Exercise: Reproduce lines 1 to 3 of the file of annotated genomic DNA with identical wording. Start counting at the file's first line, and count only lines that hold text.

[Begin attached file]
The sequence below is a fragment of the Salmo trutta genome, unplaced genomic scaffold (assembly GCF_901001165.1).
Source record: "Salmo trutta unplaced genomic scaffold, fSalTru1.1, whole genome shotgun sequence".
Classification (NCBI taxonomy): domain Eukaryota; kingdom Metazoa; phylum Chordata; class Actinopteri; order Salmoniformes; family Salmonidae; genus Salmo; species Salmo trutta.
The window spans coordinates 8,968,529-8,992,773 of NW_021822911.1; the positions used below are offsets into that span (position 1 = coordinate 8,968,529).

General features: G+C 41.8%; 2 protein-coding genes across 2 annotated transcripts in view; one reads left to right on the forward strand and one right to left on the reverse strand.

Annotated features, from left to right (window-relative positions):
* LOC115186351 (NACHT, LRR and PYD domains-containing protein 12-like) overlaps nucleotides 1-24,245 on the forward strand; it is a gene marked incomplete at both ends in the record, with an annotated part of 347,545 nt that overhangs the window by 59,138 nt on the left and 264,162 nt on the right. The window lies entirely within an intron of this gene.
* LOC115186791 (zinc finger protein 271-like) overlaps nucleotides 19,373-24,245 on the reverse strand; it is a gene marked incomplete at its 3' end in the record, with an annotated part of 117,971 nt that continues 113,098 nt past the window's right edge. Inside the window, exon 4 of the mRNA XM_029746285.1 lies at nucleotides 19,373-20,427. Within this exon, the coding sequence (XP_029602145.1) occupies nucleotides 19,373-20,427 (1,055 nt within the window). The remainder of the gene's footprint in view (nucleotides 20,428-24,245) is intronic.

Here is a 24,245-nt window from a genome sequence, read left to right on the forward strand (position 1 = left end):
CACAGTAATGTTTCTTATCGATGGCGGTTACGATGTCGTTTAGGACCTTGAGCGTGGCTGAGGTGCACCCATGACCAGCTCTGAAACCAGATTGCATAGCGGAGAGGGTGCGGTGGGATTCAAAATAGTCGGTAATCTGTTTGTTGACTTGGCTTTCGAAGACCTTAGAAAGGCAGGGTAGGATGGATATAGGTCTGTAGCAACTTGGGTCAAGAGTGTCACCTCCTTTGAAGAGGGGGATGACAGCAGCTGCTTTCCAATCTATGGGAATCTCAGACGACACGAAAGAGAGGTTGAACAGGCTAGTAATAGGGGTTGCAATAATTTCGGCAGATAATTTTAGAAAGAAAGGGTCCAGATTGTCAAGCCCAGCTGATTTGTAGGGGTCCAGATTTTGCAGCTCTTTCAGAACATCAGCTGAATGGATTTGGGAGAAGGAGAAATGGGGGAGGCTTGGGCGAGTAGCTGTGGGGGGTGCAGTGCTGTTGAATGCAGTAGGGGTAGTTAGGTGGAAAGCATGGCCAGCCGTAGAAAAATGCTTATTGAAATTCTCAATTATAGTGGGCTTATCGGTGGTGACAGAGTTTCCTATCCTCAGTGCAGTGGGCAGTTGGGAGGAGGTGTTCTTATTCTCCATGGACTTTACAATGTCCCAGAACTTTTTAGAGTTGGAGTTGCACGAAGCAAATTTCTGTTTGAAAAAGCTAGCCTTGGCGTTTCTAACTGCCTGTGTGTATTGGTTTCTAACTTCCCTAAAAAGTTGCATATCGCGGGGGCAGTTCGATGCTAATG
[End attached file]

The sequence below is a fragment of the Salmo trutta genome, unplaced genomic scaffold (assembly GCF_901001165.1).
Source record: "Salmo trutta unplaced genomic scaffold, fSalTru1.1, whole genome shotgun sequence".
Classification (NCBI taxonomy): domain Eukaryota; kingdom Metazoa; phylum Chordata; class Actinopteri; order Salmoniformes; family Salmonidae; genus Salmo; species Salmo trutta.